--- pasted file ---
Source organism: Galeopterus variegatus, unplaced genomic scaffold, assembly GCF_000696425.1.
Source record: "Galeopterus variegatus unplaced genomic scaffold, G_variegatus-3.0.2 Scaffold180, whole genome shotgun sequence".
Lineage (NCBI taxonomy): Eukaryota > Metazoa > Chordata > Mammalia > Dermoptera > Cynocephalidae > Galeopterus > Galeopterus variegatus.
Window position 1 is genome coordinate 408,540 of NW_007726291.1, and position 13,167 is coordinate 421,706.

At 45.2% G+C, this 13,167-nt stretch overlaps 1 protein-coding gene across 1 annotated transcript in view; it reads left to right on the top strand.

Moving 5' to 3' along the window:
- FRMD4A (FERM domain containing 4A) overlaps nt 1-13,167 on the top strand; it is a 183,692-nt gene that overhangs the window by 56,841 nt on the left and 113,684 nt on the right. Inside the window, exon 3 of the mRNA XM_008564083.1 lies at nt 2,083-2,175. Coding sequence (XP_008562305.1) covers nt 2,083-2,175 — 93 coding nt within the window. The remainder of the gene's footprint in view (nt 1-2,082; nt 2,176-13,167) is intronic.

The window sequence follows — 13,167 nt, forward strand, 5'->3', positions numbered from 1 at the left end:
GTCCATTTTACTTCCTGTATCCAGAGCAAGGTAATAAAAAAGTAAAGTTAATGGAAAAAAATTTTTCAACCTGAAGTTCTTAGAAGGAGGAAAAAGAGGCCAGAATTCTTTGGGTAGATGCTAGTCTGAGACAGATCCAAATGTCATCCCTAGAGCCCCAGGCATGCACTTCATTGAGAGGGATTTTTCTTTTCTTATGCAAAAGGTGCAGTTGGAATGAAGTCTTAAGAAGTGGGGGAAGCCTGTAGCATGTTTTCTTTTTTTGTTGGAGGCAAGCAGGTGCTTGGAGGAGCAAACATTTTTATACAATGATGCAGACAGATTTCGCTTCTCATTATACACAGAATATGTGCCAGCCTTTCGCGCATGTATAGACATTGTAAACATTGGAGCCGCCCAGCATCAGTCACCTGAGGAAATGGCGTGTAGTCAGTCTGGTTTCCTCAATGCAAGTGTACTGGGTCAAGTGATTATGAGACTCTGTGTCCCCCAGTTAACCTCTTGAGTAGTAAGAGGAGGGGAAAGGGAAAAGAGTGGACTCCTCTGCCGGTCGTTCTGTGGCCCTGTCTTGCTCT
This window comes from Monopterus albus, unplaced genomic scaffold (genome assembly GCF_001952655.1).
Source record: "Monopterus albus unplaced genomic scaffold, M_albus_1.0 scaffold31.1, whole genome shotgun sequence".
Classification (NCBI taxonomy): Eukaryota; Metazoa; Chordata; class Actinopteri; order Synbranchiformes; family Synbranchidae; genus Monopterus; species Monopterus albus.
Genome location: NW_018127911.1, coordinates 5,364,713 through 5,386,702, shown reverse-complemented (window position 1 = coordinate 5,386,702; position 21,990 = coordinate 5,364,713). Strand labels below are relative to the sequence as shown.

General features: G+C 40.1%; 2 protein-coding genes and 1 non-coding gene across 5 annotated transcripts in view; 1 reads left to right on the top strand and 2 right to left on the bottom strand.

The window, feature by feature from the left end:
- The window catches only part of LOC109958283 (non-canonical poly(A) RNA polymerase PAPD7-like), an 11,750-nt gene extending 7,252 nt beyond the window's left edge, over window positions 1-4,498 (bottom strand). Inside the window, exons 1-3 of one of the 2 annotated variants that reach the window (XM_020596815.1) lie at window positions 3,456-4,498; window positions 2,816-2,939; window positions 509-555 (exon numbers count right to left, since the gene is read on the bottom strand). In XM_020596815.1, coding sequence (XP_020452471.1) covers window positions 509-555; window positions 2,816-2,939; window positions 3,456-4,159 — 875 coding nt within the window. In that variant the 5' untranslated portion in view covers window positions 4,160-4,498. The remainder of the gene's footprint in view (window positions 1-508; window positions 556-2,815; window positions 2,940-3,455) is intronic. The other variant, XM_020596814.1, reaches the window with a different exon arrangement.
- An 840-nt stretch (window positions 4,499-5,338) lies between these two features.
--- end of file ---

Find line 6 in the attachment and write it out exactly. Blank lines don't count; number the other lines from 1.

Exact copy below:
Moving 5' to 3' along the window: